Sunday, March 30, 2003

All the links from This Is Hell are of interest this week;

Daniel Ellsberg, the guy that released the Pentagon Papers.

and

Truthout.org, an organization dedicated to truth...that's kinda vague, but you get the idea, rather liberal, etc.

I've heard of Electronic Iraq and Eletronic Intifada, but have yet to check them out. I know a bit about Voices in the Wilderness. I can't even say that I agree with all these groups, but it's good to see what's out there, here what the opposition is saying and know the facts rather than take the information your fed by the American media at it's word.

Monday, March 24, 2003

Coalition forces discovered Monday a "huge" suspected chemical weapons factory near the Iraqi city of Najaf, some 90 miles south of Baghdad, a senior Pentagon official confirmed to Fox News. This has now been proven false. More quality reporting from FOX News Channel.

Little Green Football post about False Fox News Story

Little Green Footballs post about Internation Law and Geneva Convention

From this Salon News Article;

And then there is the liberation of the Iraqi town of Safwan, memorably described by New York Times reporter Dexter Filkins. "As hundreds of coalition troops swept in here just after dawn, the heartache of a town that has felt the hardest edges of Saddam Hussein's rule seemed to burst forth, with villagers running into the streets to celebrate in a kind of grim ecstasy, laughing and weeping in long guttural cries," Filkins wrote. "'Oooooo peace be upon you peace be upon you peace you oooooo,' cried Zahra Khafi, a 68-year-old mother of five, to a group of American and British visitors who came to the town shortly after Mr. Hussein's army had appeared to melt away. 'I'm not afraid of Saddam anymore.'


Natsocratic blogspot has linked BMA!

Reach Em High Cowboy Blog has linked BMA!

What are they saying? blog.

Here's what I posted on this entry at "what are they saying" blog.

You're trying to hard to herd all liberals into one pen. There are a lot of people opposed to this war for a slew of reasons, even if they don't all agree.

Since I work at a college radio station I see first hand some of the sillier or more repulsive reasons. Hey, I don't agree with a lot of them on many issues but I am still firmly opposed to this war.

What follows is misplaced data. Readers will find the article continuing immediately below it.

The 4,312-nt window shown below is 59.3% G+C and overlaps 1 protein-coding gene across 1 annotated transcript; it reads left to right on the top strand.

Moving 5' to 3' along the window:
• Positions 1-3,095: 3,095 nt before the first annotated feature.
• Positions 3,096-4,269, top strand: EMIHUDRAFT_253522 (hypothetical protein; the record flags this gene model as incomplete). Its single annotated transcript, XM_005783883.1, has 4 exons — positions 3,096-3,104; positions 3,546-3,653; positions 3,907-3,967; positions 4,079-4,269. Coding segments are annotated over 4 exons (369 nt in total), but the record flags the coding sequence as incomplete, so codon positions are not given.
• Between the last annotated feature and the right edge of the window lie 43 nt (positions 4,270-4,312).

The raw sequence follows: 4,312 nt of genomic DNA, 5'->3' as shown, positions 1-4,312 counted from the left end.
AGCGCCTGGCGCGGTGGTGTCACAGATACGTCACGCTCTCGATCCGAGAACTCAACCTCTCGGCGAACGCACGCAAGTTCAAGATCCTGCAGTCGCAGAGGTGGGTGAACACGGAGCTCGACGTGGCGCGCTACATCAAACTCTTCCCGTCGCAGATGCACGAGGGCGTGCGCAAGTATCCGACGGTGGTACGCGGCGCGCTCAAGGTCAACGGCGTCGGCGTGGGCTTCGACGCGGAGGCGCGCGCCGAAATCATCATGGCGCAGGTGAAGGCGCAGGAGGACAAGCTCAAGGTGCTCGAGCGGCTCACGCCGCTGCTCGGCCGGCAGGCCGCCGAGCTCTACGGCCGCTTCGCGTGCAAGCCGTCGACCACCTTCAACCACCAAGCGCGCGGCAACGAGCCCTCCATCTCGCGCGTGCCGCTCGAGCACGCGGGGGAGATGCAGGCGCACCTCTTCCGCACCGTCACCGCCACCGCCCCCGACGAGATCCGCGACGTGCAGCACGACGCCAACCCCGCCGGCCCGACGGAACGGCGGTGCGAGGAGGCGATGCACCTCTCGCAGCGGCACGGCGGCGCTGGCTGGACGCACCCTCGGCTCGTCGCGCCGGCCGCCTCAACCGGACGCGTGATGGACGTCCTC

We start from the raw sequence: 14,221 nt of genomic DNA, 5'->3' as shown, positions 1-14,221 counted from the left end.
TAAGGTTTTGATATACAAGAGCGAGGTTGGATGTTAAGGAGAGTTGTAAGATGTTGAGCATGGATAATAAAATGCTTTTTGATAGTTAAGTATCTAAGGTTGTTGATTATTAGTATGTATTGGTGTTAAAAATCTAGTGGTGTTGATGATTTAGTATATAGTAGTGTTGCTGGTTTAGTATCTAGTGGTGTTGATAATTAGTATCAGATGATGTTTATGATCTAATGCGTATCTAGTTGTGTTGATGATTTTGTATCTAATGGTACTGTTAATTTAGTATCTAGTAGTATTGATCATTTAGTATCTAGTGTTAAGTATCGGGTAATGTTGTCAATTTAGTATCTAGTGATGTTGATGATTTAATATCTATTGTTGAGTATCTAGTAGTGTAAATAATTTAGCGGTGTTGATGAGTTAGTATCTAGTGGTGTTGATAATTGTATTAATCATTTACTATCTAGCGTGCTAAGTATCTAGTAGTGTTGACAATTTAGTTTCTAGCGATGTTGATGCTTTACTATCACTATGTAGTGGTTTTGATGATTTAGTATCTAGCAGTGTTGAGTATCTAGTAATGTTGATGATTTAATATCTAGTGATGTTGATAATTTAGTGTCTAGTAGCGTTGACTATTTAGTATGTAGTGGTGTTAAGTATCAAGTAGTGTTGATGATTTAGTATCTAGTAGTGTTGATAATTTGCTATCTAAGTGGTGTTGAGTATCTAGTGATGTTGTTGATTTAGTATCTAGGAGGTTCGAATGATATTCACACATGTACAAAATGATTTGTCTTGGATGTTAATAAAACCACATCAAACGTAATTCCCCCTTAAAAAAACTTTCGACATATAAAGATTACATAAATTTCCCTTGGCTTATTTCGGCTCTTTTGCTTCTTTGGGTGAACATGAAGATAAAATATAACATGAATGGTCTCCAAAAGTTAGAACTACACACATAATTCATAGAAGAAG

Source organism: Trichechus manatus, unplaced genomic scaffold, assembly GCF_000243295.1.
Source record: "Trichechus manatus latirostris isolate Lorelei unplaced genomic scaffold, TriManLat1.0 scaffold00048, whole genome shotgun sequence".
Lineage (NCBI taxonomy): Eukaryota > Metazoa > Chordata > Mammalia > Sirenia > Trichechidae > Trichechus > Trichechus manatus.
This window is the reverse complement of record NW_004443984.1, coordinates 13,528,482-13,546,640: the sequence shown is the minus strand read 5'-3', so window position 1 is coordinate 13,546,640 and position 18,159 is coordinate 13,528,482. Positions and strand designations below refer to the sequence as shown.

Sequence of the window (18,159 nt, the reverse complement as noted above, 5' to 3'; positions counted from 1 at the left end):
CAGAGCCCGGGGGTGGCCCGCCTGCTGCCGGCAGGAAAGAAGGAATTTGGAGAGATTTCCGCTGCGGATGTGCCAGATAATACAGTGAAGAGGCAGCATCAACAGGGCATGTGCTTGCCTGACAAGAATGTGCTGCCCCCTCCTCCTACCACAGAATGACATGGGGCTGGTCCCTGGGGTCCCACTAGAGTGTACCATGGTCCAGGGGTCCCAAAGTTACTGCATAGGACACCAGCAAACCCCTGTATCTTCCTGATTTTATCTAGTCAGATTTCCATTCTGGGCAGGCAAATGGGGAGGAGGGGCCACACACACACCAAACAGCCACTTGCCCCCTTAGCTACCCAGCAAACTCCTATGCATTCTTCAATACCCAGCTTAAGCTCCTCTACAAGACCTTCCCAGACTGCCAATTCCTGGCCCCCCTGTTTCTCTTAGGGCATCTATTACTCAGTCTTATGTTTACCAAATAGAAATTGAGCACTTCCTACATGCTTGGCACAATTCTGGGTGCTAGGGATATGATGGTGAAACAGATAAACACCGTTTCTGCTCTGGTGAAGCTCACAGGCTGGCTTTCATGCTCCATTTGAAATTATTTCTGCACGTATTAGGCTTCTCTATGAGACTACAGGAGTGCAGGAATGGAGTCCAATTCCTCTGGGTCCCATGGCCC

I know how badly so many conservatives want to find the person the person the furthest to the left (Chomsky maybe?)and use that individual to indite the entire liberal populace. Sad to say it's working to some extent.

You're still wrong.


The Best Democracy Money Can Buy: The Truth About Corporate Cons, Globalization and High-Finance Fraudsters

The Best Democracy Money Can Buy: An Investigative Reporter Exposes the Truth about Globalization, Corporate Cons, and High Finance Fraudsters

Tuesday, March 18, 2003

For some odd reason Blowtorch Monkey Armada is having a lot of trouble loading on my computer, although I guess someone must be looking at it, right? Here are some links;

A blog that linked BMA

Major Barbara blogspot

All The News That’s Fit to Print? - The New York Times and Israel by Tom Gross - March 14, 2003, 9:00 a.m.

The Sum of All Fears - What you should and shouldn't worry about as we go to war.
By Robert Wright Posted Tuesday, March 18, 2003, at 9:25 AM PT

The past few days have been more than a little un-nerving. The war feels like a done deal and there is little the anti war crowd can do about it.

Thursday, March 13, 2003

The NOPEC bill link

From this interview reprinted;

Retired Colonel Mike Turner was General Norman Schwarzkopf's personal briefing officer during Operation Desert Shield and Operation Desert Storm. As part of MORNING EDITION's ongoing series of commentaries on a possible war in Iraq, he outlines a worst-case scenario for a US-led invasion.

General MIKE TURNER: